The XRD technique was used to determine and confirm the crystal structure of AuNPs. For XRD analysis, the prepared sample was lyophilized and the precipitate obtained was kept under vacuum and used for the analysis. The intense diffraction peaks observed at 38.10°, 44.16°, 64.37°, and 77.51° were indexed as (111), (200), (220), and (311), respectively, as evident from the (Fig. 4). These are the Bragg’s reflections of FCC (face centered cubic) structure of crystalline metallic gold (JCPDS No. 04-0784). This fact reveals that the synthesized AuNPs are of pure crystalline AuNPs. The strongest reflection was obtained from (111) inferring that (111) is the predominant orientation and the prepared AuNPs are crystalline in nature. The absence of any further crystallographic impurities and peak broadening in XRD spectrum indicates the high purity of nanocrystalline AuNPs. The XRD pattern, thus, clearly shows that the synthesized AuNPs were essentially crystalline. Crystallite size of AuNPs was calculated using the Scherer’s formula from the XRD pattern and was found to be around 13.1 nm. The observations from the XRD analysis are in good agreement with the TEM analysis (12 ± 2 nm).
Fig. 4

XRD pattern of gold nanoparticles stabilized in gum kondagogu. Conditions: 0.5 % (w/v) of gum solution, 1 mM of HAuCl4 and autoclaved for 15 min at 15 psi


The size and shape of the synthesized AuNPs were confirmed by TEM analysis. Figure 5 shows that AuNPs synthesized, were mainly spherical along with a few irregular shapes. It is obvious that the resultant AuNPs were discrete completely, revealing that the gum could protect Au nanoparticles from aggregation effectively. Histogram constructed by considering 155 nanoparticles suggests that the average size distribution is 12 ± 2 nm.
Fig. 5

TEM image of gold nanoparticles synthesized with 1 % (w/v) gum kondagogu and 1 mM HAuCl4, autoclaved for 15 min at 15 psi and histogram showing the particle size distribution

Stability of gold nanoparticles against pH and NaCl

The synthesized, gum-kondagogu-stabilized AuNPs were studied for their stability under different pH and electrolytic conditions. The effect of pH on SPR peak was studied by varying pH 2–12 (Fig. 6a). Variation of pH did not affect the stability of gum-kondagogu-stabilized AuNPs; there is no shift in the SPR peak and the peak intensity was decreased due to dilution. In the second scenario the influence of salt effect on the stability of the gold particles is shown in Fig. 6b. The synthesized AuNPs exhibited very high stability on the addition of varying concentrations (1–5 M) of sodium chloride (NaCl). This is attributed to the fact that the resultant AuNPs were found to be quite stable even in the presence of NaCl, owing to the protection of gum kondagogu on the nanoparticle surface.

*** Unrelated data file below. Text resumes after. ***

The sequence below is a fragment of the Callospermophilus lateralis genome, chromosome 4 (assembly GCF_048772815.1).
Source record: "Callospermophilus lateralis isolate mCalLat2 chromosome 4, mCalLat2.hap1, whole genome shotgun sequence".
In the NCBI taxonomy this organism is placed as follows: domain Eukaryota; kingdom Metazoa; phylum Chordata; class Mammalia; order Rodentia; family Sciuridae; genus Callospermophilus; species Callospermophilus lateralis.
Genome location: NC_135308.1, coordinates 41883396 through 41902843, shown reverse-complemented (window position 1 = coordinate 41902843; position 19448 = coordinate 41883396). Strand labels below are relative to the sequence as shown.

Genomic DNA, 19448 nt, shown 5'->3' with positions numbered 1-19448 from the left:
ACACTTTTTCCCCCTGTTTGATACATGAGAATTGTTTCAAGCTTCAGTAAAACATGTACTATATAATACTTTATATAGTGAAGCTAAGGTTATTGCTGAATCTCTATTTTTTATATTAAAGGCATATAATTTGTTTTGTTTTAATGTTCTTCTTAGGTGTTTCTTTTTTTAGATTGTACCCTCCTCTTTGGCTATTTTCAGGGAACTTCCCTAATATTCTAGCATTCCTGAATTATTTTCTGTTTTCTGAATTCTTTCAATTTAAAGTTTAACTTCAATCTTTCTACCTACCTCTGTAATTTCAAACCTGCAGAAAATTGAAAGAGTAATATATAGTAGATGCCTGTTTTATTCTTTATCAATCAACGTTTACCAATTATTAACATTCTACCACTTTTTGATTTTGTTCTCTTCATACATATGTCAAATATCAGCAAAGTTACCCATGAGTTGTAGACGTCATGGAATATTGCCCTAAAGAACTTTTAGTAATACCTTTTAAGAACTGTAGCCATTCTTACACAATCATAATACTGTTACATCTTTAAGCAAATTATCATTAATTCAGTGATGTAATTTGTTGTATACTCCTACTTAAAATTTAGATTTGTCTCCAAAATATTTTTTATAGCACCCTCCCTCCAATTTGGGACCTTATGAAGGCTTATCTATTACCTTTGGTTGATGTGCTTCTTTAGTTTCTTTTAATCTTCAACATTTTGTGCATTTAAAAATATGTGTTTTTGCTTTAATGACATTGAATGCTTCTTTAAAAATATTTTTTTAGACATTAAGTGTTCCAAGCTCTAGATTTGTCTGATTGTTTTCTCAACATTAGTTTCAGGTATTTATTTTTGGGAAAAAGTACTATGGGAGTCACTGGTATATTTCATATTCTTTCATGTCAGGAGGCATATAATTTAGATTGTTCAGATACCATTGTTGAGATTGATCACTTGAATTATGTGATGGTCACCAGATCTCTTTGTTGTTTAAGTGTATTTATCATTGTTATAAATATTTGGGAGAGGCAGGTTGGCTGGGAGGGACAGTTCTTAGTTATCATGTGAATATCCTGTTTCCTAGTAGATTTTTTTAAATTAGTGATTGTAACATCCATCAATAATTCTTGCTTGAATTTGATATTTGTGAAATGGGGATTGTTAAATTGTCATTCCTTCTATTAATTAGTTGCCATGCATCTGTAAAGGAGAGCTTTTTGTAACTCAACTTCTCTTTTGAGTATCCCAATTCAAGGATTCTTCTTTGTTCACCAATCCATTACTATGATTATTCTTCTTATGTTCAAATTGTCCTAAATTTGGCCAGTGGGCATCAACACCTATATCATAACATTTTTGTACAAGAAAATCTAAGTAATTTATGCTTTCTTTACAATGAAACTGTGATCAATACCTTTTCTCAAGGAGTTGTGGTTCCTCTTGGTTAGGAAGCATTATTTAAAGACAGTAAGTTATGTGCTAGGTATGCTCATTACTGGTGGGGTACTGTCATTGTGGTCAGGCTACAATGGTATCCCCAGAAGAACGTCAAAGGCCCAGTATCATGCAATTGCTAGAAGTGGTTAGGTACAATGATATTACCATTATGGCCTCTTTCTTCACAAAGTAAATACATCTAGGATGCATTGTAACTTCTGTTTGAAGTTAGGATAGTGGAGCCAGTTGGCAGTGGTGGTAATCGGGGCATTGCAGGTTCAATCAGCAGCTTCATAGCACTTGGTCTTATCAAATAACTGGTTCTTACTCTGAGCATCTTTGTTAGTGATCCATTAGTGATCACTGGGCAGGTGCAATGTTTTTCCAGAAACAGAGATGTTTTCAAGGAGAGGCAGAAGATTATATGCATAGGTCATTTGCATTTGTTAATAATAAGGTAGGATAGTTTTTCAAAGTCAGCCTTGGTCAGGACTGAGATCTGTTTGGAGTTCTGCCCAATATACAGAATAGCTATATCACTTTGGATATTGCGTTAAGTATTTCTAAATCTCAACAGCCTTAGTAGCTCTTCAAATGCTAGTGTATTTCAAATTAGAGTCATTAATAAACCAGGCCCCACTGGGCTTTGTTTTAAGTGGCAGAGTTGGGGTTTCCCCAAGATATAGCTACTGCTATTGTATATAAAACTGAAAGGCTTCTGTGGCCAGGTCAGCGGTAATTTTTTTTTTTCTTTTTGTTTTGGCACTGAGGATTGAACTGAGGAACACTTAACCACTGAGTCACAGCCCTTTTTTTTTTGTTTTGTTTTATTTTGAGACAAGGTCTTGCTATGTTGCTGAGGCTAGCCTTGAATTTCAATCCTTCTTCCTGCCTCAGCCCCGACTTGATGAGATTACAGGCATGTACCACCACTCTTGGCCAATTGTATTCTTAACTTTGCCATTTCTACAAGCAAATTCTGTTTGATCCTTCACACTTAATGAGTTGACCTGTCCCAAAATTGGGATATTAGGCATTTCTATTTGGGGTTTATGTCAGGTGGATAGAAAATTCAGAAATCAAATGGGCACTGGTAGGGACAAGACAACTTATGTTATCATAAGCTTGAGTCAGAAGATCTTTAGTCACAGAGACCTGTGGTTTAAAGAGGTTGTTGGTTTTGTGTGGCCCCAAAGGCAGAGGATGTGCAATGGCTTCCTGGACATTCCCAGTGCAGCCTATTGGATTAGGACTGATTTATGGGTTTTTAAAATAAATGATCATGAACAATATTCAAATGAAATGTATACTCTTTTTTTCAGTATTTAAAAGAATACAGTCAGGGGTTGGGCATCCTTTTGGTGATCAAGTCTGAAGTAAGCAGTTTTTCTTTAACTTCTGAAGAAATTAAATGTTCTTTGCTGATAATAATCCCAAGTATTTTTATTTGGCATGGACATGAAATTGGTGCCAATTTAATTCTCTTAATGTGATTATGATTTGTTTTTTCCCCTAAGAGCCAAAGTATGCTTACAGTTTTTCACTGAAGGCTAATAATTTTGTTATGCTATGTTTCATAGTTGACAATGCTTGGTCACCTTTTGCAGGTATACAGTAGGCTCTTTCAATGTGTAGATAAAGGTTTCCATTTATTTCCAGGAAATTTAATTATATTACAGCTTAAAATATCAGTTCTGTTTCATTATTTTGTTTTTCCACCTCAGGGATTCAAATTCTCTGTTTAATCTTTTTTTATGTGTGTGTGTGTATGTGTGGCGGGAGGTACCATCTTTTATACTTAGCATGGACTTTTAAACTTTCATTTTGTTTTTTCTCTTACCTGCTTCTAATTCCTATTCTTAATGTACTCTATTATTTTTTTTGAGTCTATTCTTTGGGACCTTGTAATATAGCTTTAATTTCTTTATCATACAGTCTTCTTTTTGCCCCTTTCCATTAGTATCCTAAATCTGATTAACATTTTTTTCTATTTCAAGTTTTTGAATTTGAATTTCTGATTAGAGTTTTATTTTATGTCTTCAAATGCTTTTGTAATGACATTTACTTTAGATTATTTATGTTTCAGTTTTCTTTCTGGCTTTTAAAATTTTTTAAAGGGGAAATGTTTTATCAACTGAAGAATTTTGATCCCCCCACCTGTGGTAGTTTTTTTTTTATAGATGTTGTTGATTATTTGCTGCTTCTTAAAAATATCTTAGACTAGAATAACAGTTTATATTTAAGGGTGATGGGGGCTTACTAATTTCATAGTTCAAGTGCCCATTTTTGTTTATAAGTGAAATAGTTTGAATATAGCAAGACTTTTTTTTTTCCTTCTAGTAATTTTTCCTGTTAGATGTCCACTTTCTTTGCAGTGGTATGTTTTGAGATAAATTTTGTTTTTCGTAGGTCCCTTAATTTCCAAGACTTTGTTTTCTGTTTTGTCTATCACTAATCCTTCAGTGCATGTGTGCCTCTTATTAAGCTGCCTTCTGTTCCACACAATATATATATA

Fig. 6

Effect of pH (a) and salt concentration (b) on the stability of gum kondagogu capped AuNP

Catalytic property

A potential application of metal nanoparticles is the catalysis of certain reactions, which would not otherwise occur. In the present study, we have taken a model reduction reaction of 4-NP to 4-AP by NaBH4. The substrates and products of this reaction are detected by spectroscopic methods and there is no appreciable formation of byproducts. The reaction took place after mixing 1.7 mL of 0.2 mM 4NP with 1 mL of 15 mM NaBH4 in the quartz cell leading to the change of color from light yellow to deep yellow color. 4-NP solution exhibits a strong absorption peak at 317 nm. After the addition of NaBH4, the reaction mixture showed a strong absorption peak at 400 nm which is due to the formation of p-nitrophenolate ion [34]. It is also observed that the pH of the solution has changed from acidic to highly basic nature.

The reduction of 4-NP to 4-AP using aqueous NaBH4 is thermodynamically favorable (E° for 4-NP/4-AP = −0.76 V and H3BO3/\( {\text{BH}}_{ 4}^{ - } \) = −1.33 V vs. NHE). The presence of the kinetic barrier due to the large potential difference between donor and acceptor molecules decreases the feasibility of this reaction. No reaction was observed without the addition of Au-based catalyst. There was no change of the peak at 400 nm. This indicates that NaBH4 itself was not able to reduce p-nitrophenolate ion directly. AuNPs were added to phenolate ion mixture and were placed in UV–Visible spectrophotometer. The reaction was followed for every 1-min time interval in the range of 200–650 nm. A decrease in the intensity of the absorption peak at 400 nm was observed, while there is a concomitant appearance of a new peak at 298 nm, indicating the formation of reduced product 4-AP (Fig. 7). A small peak at 530 nm indicate that there was no significant change observed in the SPR of AuNPs during catalytic reduction of 4-NP. This observation suggested no agglomeration and instability of AuNPs during the catalytic reaction, even in the presence of a higher concentration of reducing agent NaBH4. From this, it is inferred that the catalytic activity of AuNPs was a surface reaction phenomenon.